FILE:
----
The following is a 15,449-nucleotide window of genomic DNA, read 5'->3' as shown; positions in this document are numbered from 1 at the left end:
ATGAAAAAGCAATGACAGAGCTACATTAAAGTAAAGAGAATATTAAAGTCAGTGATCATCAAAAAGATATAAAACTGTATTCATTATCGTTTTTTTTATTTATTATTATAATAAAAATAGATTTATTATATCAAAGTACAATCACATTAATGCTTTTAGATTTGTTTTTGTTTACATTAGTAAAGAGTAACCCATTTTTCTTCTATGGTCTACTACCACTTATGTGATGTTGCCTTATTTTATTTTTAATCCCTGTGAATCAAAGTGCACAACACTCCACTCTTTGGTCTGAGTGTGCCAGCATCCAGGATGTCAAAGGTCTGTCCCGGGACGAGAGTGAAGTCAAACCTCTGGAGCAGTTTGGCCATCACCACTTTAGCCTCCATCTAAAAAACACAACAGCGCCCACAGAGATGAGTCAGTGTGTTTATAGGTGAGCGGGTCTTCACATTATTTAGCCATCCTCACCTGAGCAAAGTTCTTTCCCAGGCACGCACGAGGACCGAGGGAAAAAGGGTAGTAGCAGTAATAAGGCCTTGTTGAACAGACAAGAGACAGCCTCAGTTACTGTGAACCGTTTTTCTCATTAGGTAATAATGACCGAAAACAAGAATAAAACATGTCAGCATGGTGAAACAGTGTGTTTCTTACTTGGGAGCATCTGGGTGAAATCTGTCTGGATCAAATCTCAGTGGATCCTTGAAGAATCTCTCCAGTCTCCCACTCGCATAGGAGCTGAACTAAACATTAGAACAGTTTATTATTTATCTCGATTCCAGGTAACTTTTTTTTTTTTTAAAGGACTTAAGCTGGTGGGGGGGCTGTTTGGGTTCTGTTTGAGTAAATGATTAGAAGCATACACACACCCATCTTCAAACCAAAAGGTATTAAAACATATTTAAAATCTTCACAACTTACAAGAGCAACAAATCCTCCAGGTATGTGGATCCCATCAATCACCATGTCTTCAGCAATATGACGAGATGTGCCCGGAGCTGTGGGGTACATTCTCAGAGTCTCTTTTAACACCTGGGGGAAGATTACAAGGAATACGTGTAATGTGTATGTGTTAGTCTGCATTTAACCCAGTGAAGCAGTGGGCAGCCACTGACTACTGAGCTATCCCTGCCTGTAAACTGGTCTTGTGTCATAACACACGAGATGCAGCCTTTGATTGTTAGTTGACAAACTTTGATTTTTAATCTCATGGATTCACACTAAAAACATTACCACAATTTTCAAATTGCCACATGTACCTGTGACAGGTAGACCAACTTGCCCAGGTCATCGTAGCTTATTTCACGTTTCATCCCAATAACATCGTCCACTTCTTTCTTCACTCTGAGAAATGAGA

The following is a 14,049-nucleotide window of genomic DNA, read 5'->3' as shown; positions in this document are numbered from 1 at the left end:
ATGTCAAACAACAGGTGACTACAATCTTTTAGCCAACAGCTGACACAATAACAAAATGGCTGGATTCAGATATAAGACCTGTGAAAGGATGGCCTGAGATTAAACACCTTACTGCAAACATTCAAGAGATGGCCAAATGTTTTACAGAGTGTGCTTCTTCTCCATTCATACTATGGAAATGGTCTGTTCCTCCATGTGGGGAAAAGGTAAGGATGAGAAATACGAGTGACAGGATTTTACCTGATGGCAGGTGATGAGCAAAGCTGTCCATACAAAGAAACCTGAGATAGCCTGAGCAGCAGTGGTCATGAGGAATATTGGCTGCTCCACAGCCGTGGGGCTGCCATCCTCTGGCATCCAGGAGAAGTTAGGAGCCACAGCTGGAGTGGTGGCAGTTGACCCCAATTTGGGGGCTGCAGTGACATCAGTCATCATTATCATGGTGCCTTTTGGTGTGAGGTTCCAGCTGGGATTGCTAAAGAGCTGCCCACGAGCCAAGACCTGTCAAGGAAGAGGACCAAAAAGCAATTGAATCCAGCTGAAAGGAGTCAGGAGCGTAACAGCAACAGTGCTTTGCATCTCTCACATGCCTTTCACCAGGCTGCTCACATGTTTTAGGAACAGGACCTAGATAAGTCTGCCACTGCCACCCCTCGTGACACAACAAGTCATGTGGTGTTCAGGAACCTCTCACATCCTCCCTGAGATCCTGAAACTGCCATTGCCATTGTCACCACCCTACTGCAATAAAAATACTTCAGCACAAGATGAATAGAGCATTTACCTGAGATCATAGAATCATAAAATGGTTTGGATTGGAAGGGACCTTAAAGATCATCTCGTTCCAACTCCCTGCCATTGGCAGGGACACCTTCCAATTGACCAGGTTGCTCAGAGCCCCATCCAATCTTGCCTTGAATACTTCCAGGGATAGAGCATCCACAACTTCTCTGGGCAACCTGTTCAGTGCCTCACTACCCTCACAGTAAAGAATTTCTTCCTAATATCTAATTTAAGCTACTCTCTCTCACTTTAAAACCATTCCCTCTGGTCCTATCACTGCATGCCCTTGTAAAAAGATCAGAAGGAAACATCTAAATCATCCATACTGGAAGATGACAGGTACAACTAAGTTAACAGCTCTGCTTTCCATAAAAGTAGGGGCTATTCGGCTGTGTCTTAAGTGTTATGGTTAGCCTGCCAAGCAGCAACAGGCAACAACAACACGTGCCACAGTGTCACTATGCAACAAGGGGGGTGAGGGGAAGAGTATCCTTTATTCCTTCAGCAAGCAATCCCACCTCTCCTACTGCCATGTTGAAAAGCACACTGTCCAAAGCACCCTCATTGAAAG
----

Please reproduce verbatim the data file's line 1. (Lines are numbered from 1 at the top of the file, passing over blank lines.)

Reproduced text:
The following is a 15,449-nucleotide window of genomic DNA, read 5'->3' as shown; positions in this document are numbered from 1 at the left end: